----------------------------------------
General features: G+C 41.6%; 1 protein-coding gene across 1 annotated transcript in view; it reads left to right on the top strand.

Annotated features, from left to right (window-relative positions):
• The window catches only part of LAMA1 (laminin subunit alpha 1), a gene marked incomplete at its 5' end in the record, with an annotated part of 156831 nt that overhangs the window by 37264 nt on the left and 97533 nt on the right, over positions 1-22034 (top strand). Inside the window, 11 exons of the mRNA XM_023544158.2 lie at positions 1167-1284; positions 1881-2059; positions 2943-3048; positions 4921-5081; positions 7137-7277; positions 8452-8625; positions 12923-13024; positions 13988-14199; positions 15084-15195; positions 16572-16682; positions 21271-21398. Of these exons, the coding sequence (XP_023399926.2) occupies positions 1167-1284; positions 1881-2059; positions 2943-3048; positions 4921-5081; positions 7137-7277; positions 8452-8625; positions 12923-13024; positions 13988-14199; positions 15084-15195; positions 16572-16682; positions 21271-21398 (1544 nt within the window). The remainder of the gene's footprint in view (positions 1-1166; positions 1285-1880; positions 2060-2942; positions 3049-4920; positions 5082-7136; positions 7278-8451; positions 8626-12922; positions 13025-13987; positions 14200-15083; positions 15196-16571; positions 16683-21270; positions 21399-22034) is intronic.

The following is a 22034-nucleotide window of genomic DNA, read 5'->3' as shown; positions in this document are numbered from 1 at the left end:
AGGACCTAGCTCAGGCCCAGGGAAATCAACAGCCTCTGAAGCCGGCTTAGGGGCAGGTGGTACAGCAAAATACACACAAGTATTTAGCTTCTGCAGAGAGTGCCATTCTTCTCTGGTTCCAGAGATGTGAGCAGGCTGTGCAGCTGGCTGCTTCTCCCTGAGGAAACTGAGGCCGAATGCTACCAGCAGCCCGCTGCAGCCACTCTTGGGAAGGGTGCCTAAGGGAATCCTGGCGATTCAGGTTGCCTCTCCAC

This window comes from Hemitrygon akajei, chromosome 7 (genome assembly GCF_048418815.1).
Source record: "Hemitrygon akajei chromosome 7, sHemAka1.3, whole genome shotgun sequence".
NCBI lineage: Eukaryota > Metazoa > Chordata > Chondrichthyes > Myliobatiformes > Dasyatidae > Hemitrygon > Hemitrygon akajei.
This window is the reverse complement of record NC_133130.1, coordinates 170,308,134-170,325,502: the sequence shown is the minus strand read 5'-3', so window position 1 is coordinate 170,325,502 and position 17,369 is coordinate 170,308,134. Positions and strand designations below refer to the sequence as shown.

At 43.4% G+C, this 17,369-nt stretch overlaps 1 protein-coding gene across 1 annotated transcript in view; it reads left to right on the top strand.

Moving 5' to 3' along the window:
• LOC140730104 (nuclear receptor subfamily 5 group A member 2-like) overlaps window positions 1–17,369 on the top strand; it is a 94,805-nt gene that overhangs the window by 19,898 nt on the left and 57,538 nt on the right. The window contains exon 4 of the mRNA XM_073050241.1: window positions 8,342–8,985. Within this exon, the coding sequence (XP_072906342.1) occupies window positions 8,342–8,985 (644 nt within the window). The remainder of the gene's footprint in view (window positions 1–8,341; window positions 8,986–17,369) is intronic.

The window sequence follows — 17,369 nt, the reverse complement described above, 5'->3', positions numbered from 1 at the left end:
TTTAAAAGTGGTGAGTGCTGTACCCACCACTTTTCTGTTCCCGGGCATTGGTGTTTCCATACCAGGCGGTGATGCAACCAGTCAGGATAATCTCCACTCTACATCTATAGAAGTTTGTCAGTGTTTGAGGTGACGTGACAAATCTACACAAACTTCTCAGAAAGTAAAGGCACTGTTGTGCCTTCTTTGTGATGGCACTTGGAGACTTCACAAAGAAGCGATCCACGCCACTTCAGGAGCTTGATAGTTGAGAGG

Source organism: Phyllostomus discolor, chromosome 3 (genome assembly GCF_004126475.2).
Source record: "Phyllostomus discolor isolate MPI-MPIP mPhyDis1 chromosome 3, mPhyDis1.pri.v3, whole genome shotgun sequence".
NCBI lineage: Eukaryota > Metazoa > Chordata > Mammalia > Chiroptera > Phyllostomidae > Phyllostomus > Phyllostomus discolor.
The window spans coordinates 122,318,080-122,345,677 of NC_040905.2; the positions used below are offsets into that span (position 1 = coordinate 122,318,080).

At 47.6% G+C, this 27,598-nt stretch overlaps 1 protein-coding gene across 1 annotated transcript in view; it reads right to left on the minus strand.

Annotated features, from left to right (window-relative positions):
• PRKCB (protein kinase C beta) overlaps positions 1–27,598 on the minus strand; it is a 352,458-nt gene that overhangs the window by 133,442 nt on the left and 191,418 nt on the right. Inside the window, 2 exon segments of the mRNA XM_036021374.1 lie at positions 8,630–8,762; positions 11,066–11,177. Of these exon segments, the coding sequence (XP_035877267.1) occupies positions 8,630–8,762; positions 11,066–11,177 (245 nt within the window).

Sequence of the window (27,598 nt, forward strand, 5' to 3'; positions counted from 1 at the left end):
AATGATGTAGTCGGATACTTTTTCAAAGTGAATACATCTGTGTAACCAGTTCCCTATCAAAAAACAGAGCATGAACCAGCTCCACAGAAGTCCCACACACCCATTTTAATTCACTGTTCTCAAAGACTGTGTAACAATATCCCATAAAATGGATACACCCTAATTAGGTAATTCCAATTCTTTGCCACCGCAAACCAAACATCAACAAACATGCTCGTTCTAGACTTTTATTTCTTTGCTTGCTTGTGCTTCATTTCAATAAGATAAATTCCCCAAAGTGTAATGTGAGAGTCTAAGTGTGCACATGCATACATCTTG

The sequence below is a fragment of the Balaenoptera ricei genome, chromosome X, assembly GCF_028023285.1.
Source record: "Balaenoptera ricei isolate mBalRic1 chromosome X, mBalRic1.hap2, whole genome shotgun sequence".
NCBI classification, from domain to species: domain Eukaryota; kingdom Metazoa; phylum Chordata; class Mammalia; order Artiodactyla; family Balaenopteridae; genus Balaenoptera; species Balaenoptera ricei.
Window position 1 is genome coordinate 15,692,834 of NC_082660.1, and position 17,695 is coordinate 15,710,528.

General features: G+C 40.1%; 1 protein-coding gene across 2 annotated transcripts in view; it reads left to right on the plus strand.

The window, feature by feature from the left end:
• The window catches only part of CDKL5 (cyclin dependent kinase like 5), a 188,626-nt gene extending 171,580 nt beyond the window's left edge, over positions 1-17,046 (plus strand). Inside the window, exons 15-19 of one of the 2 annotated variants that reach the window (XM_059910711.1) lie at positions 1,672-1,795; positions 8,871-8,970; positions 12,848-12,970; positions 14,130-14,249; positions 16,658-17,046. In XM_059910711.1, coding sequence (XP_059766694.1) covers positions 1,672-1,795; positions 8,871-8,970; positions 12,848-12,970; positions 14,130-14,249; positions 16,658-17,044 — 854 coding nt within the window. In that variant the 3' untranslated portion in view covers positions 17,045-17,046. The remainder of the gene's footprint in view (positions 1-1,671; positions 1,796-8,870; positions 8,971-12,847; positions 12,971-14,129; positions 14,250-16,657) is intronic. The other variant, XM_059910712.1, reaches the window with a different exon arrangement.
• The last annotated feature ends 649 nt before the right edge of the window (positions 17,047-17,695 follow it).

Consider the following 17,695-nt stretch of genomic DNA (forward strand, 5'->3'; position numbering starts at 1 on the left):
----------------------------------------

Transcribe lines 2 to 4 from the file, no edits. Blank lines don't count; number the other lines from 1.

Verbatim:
Annotated features, from left to right (window-relative positions):
• The window catches only part of LAMA1 (laminin subunit alpha 1), a gene marked incomplete at its 5' end in the record, with an annotated part of 156831 nt that overhangs the window by 37264 nt on the left and 97533 nt on the right, over positions 1-22034 (top strand). Inside the window, 11 exons of the mRNA XM_023544158.2 lie at positions 1167-1284; positions 1881-2059; positions 2943-3048; positions 4921-5081; positions 7137-7277; positions 8452-8625; positions 12923-13024; positions 13988-14199; positions 15084-15195; positions 16572-16682; positions 21271-21398. Of these exons, the coding sequence (XP_023399926.2) occupies positions 1167-1284; positions 1881-2059; positions 2943-3048; positions 4921-5081; positions 7137-7277; positions 8452-8625; positions 12923-13024; positions 13988-14199; positions 15084-15195; positions 16572-16682; positions 21271-21398 (1544 nt within the window). The remainder of the gene's footprint in view (positions 1-1166; positions 1285-1880; positions 2060-2942; positions 3049-4920; positions 5082-7136; positions 7278-8451; positions 8626-12922; positions 13025-13987; positions 14200-15083; positions 15196-16571; positions 16683-21270; positions 21399-22034) is intronic.

The following is a 22034-nucleotide window of genomic DNA, read 5'->3' as shown; positions in this document are numbered from 1 at the left end: